I harvested about 80 kg of potatoes from my garden three months ago and was very chuffed because I would have had enough potatoes to keep my grandson, who is an absolute potato fiend in great organic potatoes for a very long time as well as having a bit over for the rest of the family. I very carefully stored the potatoes in plastic drums – one layer of potatoes followed by a layer of hay repeatedly until full. I filled about 5 X 25 liter drums, tightly sealed them and stored them in a cool dry place out of the sun – at the southern side of the house. The unforeseen, by me, has happened and the potatoes which were VERY GOOD for some months have gone sweet. Grandson does not eat sweet potatoes so he has refused my lovely baked offerings for the last few meals and reproached me for planting sweet potatoes instead of the real stuff. Knowing that I did not plant sweet potatoes I decided to read up. Apparently the place where I stored my precious harvest was too cold. Easy mistake to make in Dunedin, especially during the end of winter. Here is a link to the article explaining why cold potatoes become sweet https://indianapublicmedia.org/amomentofscience/cold-potatoes-black-bananas/
The next crop would be stored in a warmer space with a north facing window and wall! Never too old to learn. I now have a lot of sweet potatoes to eat myself, but there is hope as you presumably could partially reverse the sweetening process – next experiment!
There is no better way to spend a Sunday, with a few good friends, to convert the pig and stag that crossed our way a few days earlier, into some delicious products.
The temperature in my “Meat Curing Room” is ideal at 8 – 10 C at this time of the year, but I would have preferred the humidity to be less than 60% to allow for proper curing and drying – hopefully it will get a bit less humid over the next few days.
I enjoy Duck Hunting, but my culture is different from the majority of “Hunters” out there. I eat ALL of the duck, including livers, gizzards, kidneys, hearts, etc – ZERO WASTAGE. There are so many wonderful recipes and the 11 ducks I harvested today can supply many a delicious meal for family and friends. I hunted for three hours only, then stopped, as I had enough – the rest of the “Hunters” were still busy making war and will do so for many hours and days to come, then throw away most, if not all, the wonderful food. I understand there is a duck shortage in the Northern Island this year – I AM NOT SURPRISED.
Only a portion of today’s harvest
The hot and wet summer of Dunedin this year, combined with good healthy soils which we are achieving after four years of constant organic soil development, have changed our garden into the Garden of (Dun)Edin. Pumpkins and Potatoes, which are both in abundance, are being stored in a dry and dark place to be enjoyed throughout the year.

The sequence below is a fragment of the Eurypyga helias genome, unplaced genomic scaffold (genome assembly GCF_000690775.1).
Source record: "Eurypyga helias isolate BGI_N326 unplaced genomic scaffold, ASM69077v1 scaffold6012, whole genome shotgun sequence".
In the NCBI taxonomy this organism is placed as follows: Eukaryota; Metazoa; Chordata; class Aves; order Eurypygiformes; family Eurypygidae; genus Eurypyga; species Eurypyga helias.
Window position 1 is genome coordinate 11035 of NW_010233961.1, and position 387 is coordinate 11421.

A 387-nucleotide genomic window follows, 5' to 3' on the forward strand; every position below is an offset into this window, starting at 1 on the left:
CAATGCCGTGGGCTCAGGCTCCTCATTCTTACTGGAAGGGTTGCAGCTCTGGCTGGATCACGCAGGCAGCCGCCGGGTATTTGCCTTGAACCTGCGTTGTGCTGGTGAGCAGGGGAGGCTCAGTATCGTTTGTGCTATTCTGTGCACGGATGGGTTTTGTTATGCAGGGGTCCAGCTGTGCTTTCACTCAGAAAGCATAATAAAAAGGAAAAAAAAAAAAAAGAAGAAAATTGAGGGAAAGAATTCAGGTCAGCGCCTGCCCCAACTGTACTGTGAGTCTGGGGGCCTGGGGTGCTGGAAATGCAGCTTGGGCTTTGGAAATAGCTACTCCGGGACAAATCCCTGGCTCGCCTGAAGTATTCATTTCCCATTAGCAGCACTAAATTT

La fiera di San Giuseppe a Brembio
I attended a Rabbit Exibition / Show in Brembio, Italy yesterday and enjoyed it a lot. Not only were the rabbits of exceptional quality, but it is also interesting to see the information provided and transparency of judgement for each animal.
There were rabbits, equipment, feed, housing and much more on display, but I also enjoyed all the rabbit dishes and have over consumed, but luckily there was enough wine to balance the meat consumption. My favorits were Rabbit Salami and Rabbit Ripieni.
I attach a few photographs and it interesting to note the New Zealand White and New Zealand Red rabbits. The Flemish Giants are absolutely beautiful, but I liked the Hares a lot.
After spending a whole day combing through Archives of Mezzano Martello in Milano, I was thrown out at 15H00, because they wanted to close for the day.
On recommendation of my wife, I made my way to the Navigli in Milano for a memorable lunch / dinner.
The Navigli of Milan are the artificial canals constructed between 1179 (Naviglio Grande) and the 16th century (Naviglio Martesana) with the purpose of making Milan accessible from the Ticino and Adda rivers.
I enjoyed the home made Gnocchi as a Primi and Polenta with Eggs and Truffle as a Secondi with fried Artichokes as a Contorni. Even though the place was still very quiet and empty as it only comes to live at night, it was a memorable and enjoyable experience.
I was on my way to the cemetery of Caselle Landi, a small village not far from my house, in search of more information on a certain Marchesa Landi, married to Douglas Scotti, who lived in my property, Mezzano Martello, in the 1870’s. I could however not resist to take a detour after passing this sign on the side of the road.
I always wondered what it would be like to have a hectare under snails, producing 10 Tonnes of snails a year.
They have planted covered areas in winter where the snails can hide from the winter snow, as well as little houses made out of wood as additional cover, with lots of tiny snails in there when you lift the roofs. The extra growth of plant material is then removed to allow maximum snail growth during the warmer months. Harvesting in summer happens once a week for both eating and cosmetics purposes.
I left with 1 Kg of snails and convinced my friend at the delicatessen, cum restaurant, at Castelnuovo Bocca d’Adda to cook these for me, offering him to join in the feast as a softener. He willigly obliged, but said it would take some days to clean (purify) the snails before cooking.
I am having a hard time waiting until Thusday evening to see how he prepares the snails.
If it was me, I would have fried them in the shells in butter and lots of garlic, then adding some parsley just before removing it from the heat, and serve it with lots of fresh bread and lots of GOOD RED WINE.